Open main menu

Johann Baptist Isenring

Johann Baptist Isenring in his sixties (Self-taken Daguerrotype)

Johann Baptist Isenring (12 May 1796, Lütisburg - 9 April 1860, St. Gallen) was a Swiss landscape painter and printer. He was also the first Daguerrotypist in Switzerland.

Life and workEdit

As a boy, he completed a carpentry apprenticeship in Zürich. From 1816 to 1817, he travelled to Munich and Vienna, working as a house painter and gilder. Thanks to a stipendium from the Canton of St. Gallen, he was able to enroll at the Academy of Fine Arts, Munich, in 1820, where he studied landscape painting and watercolors. In 1823, he returned to St. Gallen and, by 1825, began self-publishing a series of aquatints called Thurgegenden. In 1828, he opened an art shop and, in 1831, published what would be his largest collection of lithographs. Picturesque Views of the Most Remarkable Cities and Places in Switzerland (Malerischer Ansichten der merkwürdigsten Städte und Flecken der Schweiz).[1]

In 1839, as soon as he heard about the invention of the Daguerreotype, he acquired a camera in Paris and became Switzerland's first photographer. In August 1840, he presented one of the world's first photography exhibitions, with cityscapes, portraits and art reproductions, for which he printed a four page catalog. The exhibition was taken on the road and shown in Zürich, Munich, Augsburg, Vienna and Stuttgart. In 1841, he opened a "Studio for Heliography" in Munich.[1][2]

That same year, he produced the first colored Daguerreotypes, using a mixture of gum arabic and pigments. The dyed powder was applied with fine brushes and fixed to the surface with a heat treatment. He patented this technique. The proceeds from his first eight months of royalties was used to purchase his "Sonnenwagen" (Sun Car), a photography studio on wheels with a built-in darkroom; the first of its kind.[1]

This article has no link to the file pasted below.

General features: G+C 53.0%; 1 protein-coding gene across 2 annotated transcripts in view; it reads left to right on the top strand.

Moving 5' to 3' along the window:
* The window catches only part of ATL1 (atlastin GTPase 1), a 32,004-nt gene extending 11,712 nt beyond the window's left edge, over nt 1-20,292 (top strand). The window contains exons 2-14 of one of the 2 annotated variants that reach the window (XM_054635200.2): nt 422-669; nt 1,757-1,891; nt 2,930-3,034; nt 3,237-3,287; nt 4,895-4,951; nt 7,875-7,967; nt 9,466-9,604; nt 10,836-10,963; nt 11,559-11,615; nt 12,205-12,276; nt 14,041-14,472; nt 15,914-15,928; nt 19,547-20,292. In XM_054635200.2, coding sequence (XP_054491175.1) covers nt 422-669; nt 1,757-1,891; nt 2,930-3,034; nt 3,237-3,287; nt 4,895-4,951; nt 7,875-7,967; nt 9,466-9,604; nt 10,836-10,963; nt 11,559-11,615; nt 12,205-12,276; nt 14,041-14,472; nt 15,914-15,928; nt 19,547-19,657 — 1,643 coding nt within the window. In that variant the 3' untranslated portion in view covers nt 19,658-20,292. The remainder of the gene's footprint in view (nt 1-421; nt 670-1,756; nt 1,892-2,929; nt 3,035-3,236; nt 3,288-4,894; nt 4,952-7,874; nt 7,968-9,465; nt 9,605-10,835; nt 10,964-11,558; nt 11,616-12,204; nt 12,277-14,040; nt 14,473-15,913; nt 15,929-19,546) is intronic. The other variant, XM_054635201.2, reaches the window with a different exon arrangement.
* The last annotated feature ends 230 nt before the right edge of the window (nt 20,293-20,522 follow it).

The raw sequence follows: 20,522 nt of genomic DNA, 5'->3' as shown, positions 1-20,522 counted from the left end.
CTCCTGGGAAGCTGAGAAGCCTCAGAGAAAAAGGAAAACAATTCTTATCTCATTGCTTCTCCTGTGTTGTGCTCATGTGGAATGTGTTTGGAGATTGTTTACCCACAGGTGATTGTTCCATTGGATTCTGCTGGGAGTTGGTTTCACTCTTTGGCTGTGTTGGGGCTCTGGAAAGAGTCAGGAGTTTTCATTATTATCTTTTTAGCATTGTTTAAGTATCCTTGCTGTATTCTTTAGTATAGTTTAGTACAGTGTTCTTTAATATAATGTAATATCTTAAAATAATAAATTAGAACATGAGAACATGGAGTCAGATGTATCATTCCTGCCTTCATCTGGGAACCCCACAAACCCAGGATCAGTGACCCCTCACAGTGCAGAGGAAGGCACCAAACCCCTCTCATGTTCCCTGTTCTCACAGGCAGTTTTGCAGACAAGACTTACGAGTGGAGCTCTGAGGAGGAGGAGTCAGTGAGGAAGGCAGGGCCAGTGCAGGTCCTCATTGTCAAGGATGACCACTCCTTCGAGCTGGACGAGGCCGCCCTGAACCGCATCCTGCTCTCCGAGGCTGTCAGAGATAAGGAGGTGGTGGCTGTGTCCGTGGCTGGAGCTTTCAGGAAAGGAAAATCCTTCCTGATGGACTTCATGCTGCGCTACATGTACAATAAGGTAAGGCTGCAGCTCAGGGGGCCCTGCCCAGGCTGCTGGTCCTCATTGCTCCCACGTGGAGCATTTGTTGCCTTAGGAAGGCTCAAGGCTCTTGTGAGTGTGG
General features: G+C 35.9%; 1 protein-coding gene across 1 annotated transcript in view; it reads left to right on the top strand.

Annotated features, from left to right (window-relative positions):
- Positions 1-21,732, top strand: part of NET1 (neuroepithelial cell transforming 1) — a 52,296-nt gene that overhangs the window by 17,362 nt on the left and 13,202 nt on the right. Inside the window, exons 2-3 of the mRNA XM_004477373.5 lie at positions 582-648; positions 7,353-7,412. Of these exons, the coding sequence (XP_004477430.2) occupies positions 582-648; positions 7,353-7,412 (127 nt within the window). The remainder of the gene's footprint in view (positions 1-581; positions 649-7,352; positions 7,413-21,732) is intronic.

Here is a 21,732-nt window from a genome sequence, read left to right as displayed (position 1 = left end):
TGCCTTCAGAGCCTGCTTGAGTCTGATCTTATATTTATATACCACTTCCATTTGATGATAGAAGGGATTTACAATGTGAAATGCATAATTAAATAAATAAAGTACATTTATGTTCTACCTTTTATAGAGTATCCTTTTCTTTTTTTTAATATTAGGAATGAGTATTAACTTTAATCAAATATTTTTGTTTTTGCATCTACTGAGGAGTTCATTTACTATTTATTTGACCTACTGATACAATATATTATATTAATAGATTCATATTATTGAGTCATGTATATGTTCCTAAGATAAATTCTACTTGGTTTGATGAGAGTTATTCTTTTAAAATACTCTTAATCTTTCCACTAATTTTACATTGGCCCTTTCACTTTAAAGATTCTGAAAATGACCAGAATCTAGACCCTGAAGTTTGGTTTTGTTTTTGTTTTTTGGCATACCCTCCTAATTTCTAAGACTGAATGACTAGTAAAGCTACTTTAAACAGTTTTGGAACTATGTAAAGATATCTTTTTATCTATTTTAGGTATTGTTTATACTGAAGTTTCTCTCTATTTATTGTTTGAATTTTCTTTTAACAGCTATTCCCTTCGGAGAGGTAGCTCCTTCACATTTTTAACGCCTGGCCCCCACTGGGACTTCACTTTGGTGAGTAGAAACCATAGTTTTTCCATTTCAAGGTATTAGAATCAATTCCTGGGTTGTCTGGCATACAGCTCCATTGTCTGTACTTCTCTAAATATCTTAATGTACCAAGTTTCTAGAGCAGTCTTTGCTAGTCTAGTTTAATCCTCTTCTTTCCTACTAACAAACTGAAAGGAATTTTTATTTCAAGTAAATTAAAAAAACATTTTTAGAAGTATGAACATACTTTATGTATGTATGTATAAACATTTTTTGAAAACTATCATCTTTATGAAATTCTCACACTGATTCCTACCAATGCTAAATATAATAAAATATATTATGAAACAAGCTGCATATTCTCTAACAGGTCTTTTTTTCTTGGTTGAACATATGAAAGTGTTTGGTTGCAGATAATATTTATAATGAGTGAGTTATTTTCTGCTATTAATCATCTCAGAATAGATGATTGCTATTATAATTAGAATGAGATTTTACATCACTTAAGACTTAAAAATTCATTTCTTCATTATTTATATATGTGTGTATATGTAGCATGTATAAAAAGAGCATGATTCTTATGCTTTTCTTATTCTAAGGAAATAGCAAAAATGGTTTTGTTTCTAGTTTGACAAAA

He was aware of the shortcomings of being able to produce only one copy of each photograph, so he began working on a duplication technique. Originally, he tried setting several cameras side by side or on top of each other and triggering them simultaneously, but the results were not consistent.[3] He never solved the problem to his satisfaction.

For many years, he worked as a travelling photographer throughout Switzerland and Southern Germany, until his physical condition was no longer up to the effort. He then settled in St. Gallen, where he worked primarily as a landscape painter and engraver.

Most of his photographic work has not been preserved.


  1. ^ a b c Isenring, Johann Baptist in German, French and Italian in the online Historical Dictionary of Switzerland.
  2. ^ Nachrichten vom Juli. In: Ludwig von Schorn, ed. (1841), Kunstblatt (in German), Stuttgart: Cotta, p. 312
  3. ^ Kritik der Fotografie.

External linksEdit